Paul Soglin has made a post
about Mayor Dave's Trolley Folly. In "Trolly(sic) Follies: Let The Voters Decide", Soglin argues that voters should get to decide as to whether the city should go forward with what would be "the largest financial commitment in the history of the city". This is a matter about which I've been arguing
over at BadgerBlues.org. I'm in agreement with Soglin and my interlocutor at BadgerBlues that any money for light rail would be better directed at improving the buses in this town.
With all this talk of rail and buses, I had to wonder why Madison Metro bus service has so many problems. Granted, some people have no problems with their service but it seems that many folks do. I went up to their webpage and looked at schedules and such. Finding that taking the bus to my place of employment would increase my travel time by 150%, I left the Metro site and poked around the rest of the city's webpage. Maps. I love maps. Ask The Dulcinea – there's a cartophilia gene in my family. Looking at a Madison street map, I had to wonder if a contributing factor to poor Metro service is our streets. Look at this section of the west side:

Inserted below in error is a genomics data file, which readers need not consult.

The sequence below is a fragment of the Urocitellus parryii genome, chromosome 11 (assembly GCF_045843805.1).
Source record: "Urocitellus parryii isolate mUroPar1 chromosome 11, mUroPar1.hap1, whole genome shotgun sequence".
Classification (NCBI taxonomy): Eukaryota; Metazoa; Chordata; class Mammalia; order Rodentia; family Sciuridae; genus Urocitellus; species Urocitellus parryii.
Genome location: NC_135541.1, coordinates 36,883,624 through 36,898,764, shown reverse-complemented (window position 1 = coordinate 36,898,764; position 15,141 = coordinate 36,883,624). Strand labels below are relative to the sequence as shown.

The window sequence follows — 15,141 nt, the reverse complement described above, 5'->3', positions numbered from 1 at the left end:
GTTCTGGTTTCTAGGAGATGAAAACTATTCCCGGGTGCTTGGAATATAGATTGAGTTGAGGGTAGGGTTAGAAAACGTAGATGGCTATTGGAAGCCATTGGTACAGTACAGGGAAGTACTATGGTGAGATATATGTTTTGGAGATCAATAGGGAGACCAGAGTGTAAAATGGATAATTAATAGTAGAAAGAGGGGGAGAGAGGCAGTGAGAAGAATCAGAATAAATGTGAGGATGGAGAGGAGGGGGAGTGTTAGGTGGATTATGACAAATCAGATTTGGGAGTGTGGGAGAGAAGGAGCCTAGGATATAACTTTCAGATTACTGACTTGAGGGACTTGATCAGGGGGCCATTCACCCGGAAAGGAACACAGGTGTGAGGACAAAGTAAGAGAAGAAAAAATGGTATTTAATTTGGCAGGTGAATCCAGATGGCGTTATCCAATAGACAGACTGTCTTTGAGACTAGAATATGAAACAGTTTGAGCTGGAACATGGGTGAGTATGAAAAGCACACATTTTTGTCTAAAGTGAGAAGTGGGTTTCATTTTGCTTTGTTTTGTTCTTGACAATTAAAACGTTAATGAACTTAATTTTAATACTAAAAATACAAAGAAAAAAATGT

Most of Madison west of Segoe Road is similarly laid out. Now contrast this to a section of Chicago's north side:
Who designed the streets of Madison's west side? A city planner on LSD playing with an Etch-A-Sketch? I'm glad I'm not the prefect of Madison Metro because I'd have no idea how to adequately serve areas like that either. I readily admit that I have no background in urban planning. So, does anyone reading this have any idea if such a layout hampers public transportation? How about public utilities? And why was the grid pattern abandoned?